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Fulton Ryder to Close

COURTESY FULTON RYDER

COURTESY FULTON RYDER

Richard Prince’s secretive Upper East Side bookstore Fulton Ryder will close on December 25, the store wrote in an email to its mailing list today.

Fulton Ryder, a pseudonym of Prince’s, was run by Fabiola Alondra and staged gallery-like shows—even participating (in its own way) in art fairs—so its quite possible that the closing of the physical space won’t hinder future projects. Then again, Prince soon plans to open the 300-acre Ryder Road Foundation near his house in Rensselaerville, New York, so perhaps that’s where his attention is at the moment.

The full email from the gallery is available below:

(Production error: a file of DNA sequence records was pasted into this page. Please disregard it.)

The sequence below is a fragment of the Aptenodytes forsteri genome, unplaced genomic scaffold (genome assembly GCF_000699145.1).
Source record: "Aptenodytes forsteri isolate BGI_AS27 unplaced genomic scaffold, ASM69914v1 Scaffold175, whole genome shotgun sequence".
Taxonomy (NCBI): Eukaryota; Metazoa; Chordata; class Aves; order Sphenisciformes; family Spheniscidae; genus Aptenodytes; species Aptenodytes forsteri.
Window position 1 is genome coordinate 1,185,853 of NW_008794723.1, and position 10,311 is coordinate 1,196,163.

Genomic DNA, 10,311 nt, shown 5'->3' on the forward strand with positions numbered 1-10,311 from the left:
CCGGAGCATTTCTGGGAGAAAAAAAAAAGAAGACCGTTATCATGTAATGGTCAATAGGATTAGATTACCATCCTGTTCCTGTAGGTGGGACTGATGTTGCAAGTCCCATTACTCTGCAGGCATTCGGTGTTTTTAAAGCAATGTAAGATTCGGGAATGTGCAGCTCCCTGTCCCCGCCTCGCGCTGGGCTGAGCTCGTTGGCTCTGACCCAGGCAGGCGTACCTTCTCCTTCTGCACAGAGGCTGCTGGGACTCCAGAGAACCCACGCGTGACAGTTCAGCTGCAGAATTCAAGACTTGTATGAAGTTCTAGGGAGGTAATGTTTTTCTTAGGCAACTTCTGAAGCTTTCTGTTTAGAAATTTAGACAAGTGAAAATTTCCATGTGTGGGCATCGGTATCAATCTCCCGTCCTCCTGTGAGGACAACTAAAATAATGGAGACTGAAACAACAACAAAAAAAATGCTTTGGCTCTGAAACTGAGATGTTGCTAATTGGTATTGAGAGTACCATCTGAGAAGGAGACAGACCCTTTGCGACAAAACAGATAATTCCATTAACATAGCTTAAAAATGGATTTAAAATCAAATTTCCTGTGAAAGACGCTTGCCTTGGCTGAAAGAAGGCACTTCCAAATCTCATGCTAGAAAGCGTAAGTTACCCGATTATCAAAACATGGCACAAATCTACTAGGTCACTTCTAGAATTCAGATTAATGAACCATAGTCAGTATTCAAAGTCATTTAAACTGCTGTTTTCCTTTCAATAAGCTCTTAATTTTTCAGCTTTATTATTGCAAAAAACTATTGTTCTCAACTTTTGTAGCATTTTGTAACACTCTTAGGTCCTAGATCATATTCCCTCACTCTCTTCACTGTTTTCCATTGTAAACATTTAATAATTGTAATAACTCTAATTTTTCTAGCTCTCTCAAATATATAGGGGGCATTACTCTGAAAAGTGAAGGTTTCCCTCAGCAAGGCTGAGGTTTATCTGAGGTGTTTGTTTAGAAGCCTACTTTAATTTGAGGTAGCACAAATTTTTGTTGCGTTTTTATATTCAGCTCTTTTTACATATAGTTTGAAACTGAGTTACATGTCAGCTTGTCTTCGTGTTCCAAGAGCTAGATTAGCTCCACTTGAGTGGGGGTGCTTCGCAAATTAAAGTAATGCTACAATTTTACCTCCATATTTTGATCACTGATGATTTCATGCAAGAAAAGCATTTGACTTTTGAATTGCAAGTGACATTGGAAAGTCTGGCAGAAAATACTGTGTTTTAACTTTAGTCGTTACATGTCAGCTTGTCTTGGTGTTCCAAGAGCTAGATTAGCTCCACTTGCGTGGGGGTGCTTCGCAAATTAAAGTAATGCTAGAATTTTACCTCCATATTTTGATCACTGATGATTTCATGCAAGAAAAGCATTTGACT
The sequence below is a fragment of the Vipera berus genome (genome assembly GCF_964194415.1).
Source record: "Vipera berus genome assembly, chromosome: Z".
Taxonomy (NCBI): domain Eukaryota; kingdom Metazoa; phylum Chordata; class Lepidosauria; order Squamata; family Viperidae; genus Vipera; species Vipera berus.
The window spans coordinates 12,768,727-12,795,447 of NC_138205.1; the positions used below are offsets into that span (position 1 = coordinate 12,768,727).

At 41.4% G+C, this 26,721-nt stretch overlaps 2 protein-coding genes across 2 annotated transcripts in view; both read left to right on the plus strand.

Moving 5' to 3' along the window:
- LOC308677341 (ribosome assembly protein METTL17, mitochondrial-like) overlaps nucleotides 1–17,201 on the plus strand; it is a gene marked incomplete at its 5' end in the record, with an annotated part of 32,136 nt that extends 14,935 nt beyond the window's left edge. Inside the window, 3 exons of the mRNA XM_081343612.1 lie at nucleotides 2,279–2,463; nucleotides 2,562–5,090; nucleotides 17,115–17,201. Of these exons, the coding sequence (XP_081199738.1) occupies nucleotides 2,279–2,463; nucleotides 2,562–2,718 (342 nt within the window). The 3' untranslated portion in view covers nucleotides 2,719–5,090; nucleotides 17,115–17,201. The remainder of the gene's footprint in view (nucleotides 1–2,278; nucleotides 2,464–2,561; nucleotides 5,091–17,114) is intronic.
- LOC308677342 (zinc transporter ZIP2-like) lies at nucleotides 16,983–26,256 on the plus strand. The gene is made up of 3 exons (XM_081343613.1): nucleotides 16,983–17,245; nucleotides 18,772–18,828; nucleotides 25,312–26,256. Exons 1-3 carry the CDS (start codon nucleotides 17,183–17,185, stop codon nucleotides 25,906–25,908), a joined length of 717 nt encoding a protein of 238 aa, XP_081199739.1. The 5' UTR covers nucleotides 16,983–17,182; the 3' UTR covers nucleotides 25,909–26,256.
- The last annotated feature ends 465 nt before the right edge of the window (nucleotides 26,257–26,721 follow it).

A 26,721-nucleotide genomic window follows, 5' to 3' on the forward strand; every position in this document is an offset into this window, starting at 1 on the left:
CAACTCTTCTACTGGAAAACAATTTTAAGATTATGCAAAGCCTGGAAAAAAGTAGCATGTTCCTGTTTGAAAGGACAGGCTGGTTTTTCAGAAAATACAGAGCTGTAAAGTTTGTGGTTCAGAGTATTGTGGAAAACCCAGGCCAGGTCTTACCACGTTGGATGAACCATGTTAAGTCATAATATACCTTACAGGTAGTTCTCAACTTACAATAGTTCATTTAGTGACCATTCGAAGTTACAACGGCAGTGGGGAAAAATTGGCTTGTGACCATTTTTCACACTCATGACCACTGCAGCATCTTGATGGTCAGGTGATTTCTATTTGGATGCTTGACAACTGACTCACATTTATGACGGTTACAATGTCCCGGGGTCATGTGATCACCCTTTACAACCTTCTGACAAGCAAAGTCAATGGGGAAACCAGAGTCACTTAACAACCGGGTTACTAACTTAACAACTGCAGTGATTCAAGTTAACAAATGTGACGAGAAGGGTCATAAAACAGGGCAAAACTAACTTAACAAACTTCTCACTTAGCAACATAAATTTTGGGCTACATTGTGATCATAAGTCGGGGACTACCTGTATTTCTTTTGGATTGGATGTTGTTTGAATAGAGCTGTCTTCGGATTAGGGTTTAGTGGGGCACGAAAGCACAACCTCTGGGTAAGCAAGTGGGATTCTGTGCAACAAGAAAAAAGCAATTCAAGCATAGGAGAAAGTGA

Fulton Ryder was always meant to be an ephemeral space, an experimental venue for spontaneous creativity where things constantly changed and shifted. Enigmatic and a hard to define space, Fulton Ryder didn’t follow the rules or fit a traditional definition. Focused on art, books and publishing, it remained an outsider presence with invitation only appointments held in a mysterious location and run by Fabiola Alondra. We displayed the work of emerging artists such as Genieve Figgis and BP Laval, two artists discovered via Twitter, who we showed for the first time here. We published provocative books by John Dogg and Howard Johnson as well as Dan Colen’s off the beaten track joke and whoopee cushion book. We printed Marilyn Minter’s first artist book Plush and completed our publication series with a limited edition book Soft & Loose of never before seen works by Justin Adian. Our goal was to promote, show and publish the work of these artists without making profit off of them. We pushed the boundaries and focused on the inseparable connection between books and art, artists and books and the book as art object. Inspired by the late John McWhinnie, Fulton Ryder was both sacred and profane. And our books will now become rare collectibles. Read more books. The end is only the beginning of something else…

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